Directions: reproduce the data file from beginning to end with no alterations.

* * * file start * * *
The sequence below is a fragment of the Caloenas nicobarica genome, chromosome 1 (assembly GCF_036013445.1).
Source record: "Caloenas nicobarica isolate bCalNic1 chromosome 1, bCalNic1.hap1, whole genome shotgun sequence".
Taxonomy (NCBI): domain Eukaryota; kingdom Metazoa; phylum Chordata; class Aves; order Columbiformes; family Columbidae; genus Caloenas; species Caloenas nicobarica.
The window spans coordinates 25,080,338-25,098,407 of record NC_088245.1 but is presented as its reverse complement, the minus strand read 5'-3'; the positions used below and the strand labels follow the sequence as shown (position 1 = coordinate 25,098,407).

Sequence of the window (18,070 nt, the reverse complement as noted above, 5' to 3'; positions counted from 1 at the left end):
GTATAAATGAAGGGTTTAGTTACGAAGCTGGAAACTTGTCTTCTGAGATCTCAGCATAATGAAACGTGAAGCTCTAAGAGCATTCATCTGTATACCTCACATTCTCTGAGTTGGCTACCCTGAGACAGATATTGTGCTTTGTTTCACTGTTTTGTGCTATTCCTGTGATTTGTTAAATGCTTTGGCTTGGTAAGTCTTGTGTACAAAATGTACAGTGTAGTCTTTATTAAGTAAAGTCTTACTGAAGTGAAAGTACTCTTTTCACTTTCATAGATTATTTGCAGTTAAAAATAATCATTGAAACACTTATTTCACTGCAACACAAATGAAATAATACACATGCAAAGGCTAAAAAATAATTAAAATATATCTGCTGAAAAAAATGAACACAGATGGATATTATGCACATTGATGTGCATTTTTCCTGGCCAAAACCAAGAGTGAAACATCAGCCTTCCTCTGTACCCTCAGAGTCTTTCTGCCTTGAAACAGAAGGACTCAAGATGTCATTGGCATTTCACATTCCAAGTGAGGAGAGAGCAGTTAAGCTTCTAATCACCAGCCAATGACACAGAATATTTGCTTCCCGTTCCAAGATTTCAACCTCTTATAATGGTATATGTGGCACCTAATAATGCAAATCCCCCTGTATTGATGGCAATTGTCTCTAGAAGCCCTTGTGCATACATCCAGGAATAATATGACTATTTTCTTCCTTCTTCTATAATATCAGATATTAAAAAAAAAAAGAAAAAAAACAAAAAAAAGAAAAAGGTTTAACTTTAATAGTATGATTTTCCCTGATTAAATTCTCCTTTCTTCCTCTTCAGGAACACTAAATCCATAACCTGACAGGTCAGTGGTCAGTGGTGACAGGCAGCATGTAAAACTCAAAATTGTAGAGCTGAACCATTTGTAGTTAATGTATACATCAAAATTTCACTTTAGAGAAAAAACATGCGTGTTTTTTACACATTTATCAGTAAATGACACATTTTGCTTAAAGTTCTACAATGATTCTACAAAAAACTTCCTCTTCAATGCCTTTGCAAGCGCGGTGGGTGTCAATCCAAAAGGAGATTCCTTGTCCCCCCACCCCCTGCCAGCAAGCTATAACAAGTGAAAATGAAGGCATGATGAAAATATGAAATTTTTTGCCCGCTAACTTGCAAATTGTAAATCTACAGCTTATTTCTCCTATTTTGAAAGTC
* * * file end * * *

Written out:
The sequence below is a fragment of the Caloenas nicobarica genome, chromosome 1 (assembly GCF_036013445.1).
Source record: "Caloenas nicobarica isolate bCalNic1 chromosome 1, bCalNic1.hap1, whole genome shotgun sequence".
Taxonomy (NCBI): domain Eukaryota; kingdom Metazoa; phylum Chordata; class Aves; order Columbiformes; family Columbidae; genus Caloenas; species Caloenas nicobarica.
The window spans coordinates 25,080,338-25,098,407 of record NC_088245.1 but is presented as its reverse complement, the minus strand read 5'-3'; the positions used below and the strand labels follow the sequence as shown (position 1 = coordinate 25,098,407).

Sequence of the window (18,070 nt, the reverse complement as noted above, 5' to 3'; positions counted from 1 at the left end):
GTATAAATGAAGGGTTTAGTTACGAAGCTGGAAACTTGTCTTCTGAGATCTCAGCATAATGAAACGTGAAGCTCTAAGAGCATTCATCTGTATACCTCACATTCTCTGAGTTGGCTACCCTGAGACAGATATTGTGCTTTGTTTCACTGTTTTGTGCTATTCCTGTGATTTGTTAAATGCTTTGGCTTGGTAAGTCTTGTGTACAAAATGTACAGTGTAGTCTTTATTAAGTAAAGTCTTACTGAAGTGAAAGTACTCTTTTCACTTTCATAGATTATTTGCAGTTAAAAATAATCATTGAAACACTTATTTCACTGCAACACAAATGAAATAATACACATGCAAAGGCTAAAAAATAATTAAAATATATCTGCTGAAAAAAATGAACACAGATGGATATTATGCACATTGATGTGCATTTTTCCTGGCCAAAACCAAGAGTGAAACATCAGCCTTCCTCTGTACCCTCAGAGTCTTTCTGCCTTGAAACAGAAGGACTCAAGATGTCATTGGCATTTCACATTCCAAGTGAGGAGAGAGCAGTTAAGCTTCTAATCACCAGCCAATGACACAGAATATTTGCTTCCCGTTCCAAGATTTCAACCTCTTATAATGGTATATGTGGCACCTAATAATGCAAATCCCCCTGTATTGATGGCAATTGTCTCTAGAAGCCCTTGTGCATACATCCAGGAATAATATGACTATTTTCTTCCTTCTTCTATAATATCAGATATTAAAAAAAAAAAGAAAAAAAACAAAAAAAAGAAAAAGGTTTAACTTTAATAGTATGATTTTCCCTGATTAAATTCTCCTTTCTTCCTCTTCAGGAACACTAAATCCATAACCTGACAGGTCAGTGGTCAGTGGTGACAGGCAGCATGTAAAACTCAAAATTGTAGAGCTGAACCATTTGTAGTTAATGTATACATCAAAATTTCACTTTAGAGAAAAAACATGCGTGTTTTTTACACATTTATCAGTAAATGACACATTTTGCTTAAAGTTCTACAATGATTCTACAAAAAACTTCCTCTTCAATGCCTTTGCAAGCGCGGTGGGTGTCAATCCAAAAGGAGATTCCTTGTCCCCCCACCCCCTGCCAGCAAGCTATAACAAGTGAAAATGAAGGCATGATGAAAATATGAAATTTTTTGCCCGCTAACTTGCAAATTGTAAATCTACAGCTTATTTCTCCTATTTTGAAAGTC